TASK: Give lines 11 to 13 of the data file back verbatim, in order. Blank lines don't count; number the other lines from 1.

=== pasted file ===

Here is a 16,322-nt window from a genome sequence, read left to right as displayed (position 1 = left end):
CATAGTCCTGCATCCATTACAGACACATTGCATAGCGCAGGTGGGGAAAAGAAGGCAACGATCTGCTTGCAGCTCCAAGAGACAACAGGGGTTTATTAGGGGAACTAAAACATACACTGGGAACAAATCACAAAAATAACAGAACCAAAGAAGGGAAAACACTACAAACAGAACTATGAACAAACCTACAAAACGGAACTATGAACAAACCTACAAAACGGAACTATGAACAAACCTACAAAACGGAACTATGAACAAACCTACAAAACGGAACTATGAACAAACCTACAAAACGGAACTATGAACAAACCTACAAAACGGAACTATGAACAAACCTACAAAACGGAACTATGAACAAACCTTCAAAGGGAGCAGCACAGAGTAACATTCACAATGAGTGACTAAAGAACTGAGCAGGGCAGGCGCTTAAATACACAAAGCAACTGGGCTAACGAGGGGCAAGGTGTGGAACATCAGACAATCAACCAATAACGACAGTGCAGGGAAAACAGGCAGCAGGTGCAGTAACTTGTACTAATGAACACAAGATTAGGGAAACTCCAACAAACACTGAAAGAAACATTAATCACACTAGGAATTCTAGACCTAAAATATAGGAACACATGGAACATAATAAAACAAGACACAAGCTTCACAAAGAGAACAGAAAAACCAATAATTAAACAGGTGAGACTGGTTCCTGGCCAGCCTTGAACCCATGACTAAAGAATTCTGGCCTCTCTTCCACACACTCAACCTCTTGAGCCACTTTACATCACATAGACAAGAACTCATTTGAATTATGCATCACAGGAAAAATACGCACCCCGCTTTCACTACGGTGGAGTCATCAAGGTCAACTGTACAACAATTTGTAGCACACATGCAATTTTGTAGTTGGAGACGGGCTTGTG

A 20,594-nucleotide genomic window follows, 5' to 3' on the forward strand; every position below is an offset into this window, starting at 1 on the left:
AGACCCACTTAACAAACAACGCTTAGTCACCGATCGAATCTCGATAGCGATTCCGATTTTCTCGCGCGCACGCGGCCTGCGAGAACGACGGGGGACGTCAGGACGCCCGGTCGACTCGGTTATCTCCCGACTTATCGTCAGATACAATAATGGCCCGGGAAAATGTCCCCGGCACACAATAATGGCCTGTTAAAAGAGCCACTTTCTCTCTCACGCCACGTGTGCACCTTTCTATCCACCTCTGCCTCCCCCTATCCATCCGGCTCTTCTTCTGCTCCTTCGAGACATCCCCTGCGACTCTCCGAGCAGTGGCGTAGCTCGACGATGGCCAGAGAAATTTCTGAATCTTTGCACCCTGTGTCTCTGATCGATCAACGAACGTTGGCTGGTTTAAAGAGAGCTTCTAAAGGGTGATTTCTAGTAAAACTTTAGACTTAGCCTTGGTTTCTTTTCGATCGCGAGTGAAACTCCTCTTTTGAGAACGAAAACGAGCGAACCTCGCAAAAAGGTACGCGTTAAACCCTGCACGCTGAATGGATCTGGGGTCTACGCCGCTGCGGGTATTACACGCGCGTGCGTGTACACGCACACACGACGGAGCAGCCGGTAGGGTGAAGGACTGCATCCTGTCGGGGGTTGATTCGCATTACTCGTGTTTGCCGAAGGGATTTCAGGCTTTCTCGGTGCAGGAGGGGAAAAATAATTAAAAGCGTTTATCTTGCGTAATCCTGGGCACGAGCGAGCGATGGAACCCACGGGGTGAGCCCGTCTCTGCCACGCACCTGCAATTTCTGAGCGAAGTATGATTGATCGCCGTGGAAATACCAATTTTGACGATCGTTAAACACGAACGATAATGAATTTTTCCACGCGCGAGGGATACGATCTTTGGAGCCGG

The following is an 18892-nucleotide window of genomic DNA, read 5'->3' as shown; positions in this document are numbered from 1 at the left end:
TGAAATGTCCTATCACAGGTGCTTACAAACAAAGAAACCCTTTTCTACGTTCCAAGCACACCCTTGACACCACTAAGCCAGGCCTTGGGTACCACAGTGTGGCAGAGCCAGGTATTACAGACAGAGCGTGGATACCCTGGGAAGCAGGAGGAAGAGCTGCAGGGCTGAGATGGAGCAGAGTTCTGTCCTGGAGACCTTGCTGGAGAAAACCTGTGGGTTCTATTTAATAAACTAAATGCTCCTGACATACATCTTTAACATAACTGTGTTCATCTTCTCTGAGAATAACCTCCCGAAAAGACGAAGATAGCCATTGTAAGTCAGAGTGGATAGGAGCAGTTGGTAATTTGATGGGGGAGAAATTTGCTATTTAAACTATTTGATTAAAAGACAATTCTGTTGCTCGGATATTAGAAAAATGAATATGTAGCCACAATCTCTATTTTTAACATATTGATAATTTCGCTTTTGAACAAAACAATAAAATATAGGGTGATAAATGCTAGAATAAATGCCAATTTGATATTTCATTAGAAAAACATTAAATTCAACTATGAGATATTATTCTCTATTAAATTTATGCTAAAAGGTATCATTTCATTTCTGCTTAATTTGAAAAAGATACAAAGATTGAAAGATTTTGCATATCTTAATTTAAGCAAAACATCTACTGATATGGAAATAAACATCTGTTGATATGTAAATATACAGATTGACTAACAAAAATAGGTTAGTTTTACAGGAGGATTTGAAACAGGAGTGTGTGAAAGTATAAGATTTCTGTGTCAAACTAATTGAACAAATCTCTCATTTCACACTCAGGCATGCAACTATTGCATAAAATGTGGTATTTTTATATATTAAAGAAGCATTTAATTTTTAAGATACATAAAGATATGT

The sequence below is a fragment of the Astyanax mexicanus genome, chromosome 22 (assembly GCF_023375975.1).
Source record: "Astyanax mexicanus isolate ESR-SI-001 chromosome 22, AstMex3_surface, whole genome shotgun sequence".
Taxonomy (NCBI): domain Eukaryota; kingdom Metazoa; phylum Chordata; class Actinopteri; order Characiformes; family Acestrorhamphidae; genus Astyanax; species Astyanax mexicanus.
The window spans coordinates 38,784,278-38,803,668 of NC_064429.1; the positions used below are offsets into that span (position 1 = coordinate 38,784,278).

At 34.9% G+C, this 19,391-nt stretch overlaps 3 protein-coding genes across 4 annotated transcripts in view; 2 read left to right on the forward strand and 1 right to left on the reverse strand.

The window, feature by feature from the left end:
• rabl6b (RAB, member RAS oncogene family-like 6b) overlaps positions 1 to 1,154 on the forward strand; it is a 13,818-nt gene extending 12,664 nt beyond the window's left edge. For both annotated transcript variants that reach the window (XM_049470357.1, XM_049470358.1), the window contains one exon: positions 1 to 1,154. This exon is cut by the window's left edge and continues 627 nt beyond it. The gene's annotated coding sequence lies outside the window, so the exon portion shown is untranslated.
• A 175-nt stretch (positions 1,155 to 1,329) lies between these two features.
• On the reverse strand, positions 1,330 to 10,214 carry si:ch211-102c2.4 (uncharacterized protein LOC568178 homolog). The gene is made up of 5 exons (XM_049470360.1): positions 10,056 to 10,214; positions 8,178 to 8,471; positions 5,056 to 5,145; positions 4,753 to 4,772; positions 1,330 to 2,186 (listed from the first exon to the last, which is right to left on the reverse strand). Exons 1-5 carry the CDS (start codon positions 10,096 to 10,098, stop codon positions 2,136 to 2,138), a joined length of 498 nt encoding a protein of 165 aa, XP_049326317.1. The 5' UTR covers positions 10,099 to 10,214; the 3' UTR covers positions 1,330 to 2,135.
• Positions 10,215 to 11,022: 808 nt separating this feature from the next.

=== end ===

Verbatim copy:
At 34.9% G+C, this 19,391-nt stretch overlaps 3 protein-coding genes across 4 annotated transcripts in view; 2 read left to right on the forward strand and 1 right to left on the reverse strand.

The window, feature by feature from the left end:
• rabl6b (RAB, member RAS oncogene family-like 6b) overlaps positions 1 to 1,154 on the forward strand; it is a 13,818-nt gene extending 12,664 nt beyond the window's left edge. For both annotated transcript variants that reach the window (XM_049470357.1, XM_049470358.1), the window contains one exon: positions 1 to 1,154. This exon is cut by the window's left edge and continues 627 nt beyond it. The gene's annotated coding sequence lies outside the window, so the exon portion shown is untranslated.